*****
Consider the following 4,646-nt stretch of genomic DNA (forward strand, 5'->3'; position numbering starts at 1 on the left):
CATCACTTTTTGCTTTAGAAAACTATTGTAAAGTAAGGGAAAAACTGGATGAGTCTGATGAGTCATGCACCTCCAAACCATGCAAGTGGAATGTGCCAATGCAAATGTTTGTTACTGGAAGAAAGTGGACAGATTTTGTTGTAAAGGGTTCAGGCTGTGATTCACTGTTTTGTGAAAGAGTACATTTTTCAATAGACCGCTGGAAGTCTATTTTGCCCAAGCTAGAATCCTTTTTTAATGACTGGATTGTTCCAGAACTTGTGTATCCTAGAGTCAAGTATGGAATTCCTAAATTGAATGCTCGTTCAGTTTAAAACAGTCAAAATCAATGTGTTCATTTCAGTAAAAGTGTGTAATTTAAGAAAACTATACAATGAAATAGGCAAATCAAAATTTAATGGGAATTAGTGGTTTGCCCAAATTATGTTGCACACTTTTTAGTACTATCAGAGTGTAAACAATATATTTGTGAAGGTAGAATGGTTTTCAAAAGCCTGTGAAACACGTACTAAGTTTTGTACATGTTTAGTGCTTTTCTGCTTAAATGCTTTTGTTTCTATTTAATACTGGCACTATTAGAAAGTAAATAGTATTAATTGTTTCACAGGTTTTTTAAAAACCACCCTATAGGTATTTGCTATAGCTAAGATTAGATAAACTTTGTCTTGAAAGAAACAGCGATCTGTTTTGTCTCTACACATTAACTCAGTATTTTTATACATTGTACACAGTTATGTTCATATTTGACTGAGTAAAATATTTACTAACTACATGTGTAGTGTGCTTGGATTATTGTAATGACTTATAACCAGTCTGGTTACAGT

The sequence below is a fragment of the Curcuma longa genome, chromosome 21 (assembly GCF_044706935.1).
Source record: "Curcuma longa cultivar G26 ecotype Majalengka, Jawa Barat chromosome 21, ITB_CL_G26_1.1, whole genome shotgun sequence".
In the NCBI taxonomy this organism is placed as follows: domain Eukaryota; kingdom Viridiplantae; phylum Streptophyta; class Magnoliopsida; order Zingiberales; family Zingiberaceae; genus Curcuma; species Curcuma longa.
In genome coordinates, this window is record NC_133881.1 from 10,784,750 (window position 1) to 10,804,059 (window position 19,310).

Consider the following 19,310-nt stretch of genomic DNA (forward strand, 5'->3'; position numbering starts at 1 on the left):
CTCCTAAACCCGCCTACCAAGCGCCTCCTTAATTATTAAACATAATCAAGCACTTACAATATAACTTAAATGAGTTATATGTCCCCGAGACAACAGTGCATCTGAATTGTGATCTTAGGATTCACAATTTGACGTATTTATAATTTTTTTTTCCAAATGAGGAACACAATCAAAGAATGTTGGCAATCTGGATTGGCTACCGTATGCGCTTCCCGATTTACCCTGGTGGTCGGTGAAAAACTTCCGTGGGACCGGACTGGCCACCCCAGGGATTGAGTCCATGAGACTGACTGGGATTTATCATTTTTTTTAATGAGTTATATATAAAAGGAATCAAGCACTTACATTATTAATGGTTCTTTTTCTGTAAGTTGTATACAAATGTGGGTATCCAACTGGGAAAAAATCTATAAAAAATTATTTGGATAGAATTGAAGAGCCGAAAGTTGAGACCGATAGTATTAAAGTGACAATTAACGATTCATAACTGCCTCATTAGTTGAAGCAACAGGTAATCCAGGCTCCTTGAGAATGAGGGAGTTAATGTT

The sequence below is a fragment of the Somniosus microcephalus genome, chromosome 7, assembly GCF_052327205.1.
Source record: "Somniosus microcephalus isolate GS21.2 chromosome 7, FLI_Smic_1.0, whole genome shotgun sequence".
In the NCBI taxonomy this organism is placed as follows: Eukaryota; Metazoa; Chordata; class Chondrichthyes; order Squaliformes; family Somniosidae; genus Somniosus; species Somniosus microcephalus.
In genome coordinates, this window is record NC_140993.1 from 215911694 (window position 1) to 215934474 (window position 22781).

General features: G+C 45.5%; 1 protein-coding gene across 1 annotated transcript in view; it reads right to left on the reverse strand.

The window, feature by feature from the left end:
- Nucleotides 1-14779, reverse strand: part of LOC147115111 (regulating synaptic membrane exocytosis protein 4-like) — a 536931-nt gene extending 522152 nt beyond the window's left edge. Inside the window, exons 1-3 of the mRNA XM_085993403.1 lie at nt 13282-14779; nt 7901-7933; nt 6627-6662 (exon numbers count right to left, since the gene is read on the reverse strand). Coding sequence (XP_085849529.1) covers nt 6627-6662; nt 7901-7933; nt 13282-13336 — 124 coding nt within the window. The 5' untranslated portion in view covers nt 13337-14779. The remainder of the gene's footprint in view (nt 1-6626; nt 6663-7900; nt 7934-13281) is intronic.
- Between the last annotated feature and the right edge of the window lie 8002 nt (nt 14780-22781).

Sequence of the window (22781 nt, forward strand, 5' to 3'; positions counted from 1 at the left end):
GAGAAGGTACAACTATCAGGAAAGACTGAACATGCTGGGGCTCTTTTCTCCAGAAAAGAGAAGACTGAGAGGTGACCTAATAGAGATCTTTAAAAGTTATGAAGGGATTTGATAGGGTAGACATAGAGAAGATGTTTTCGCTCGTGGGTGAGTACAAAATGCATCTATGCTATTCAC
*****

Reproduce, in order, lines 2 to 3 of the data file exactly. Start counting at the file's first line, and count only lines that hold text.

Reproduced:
CATCACTTTTTGCTTTAGAAAACTATTGTAAAGTAAGGGAAAAACTGGATGAGTCTGATGAGTCATGCACCTCCAAACCATGCAAGTGGAATGTGCCAATGCAAATGTTTGTTACTGGAAGAAAGTGGACAGATTTTGTTGTAAAGGGTTCAGGCTGTGATTCACTGTTTTGTGAAAGAGTACATTTTTCAATAGACCGCTGGAAGTCTATTTTGCCCAAGCTAGAATCCTTTTTTAATGACTGGATTGTTCCAGAACTTGTGTATCCTAGAGTCAAGTATGGAATTCCTAAATTGAATGCTCGTTCAGTTTAAAACAGTCAAAATCAATGTGTTCATTTCAGTAAAAGTGTGTAATTTAAGAAAACTATACAATGAAATAGGCAAATCAAAATTTAATGGGAATTAGTGGTTTGCCCAAATTATGTTGCACACTTTTTAGTACTATCAGAGTGTAAACAATATATTTGTGAAGGTAGAATGGTTTTCAAAAGCCTGTGAAACACGTACTAAGTTTTGTACATGTTTAGTGCTTTTCTGCTTAAATGCTTTTGTTTCTATTTAATACTGGCACTATTAGAAAGTAAATAGTATTAATTGTTTCACAGGTTTTTTAAAAACCACCCTATAGGTATTTGCTATAGCTAAGATTAGATAAACTTTGTCTTGAAAGAAACAGCGATCTGTTTTGTCTCTACACATTAACTCAGTATTTTTATACATTGTACACAGTTATGTTCATATTTGACTGAGTAAAATATTTACTAACTACATGTGTAGTGTGCTTGGATTATTGTAATGACTTATAACCAGTCTGGTTACAGT

The sequence below is a fragment of the Curcuma longa genome, chromosome 21 (assembly GCF_044706935.1).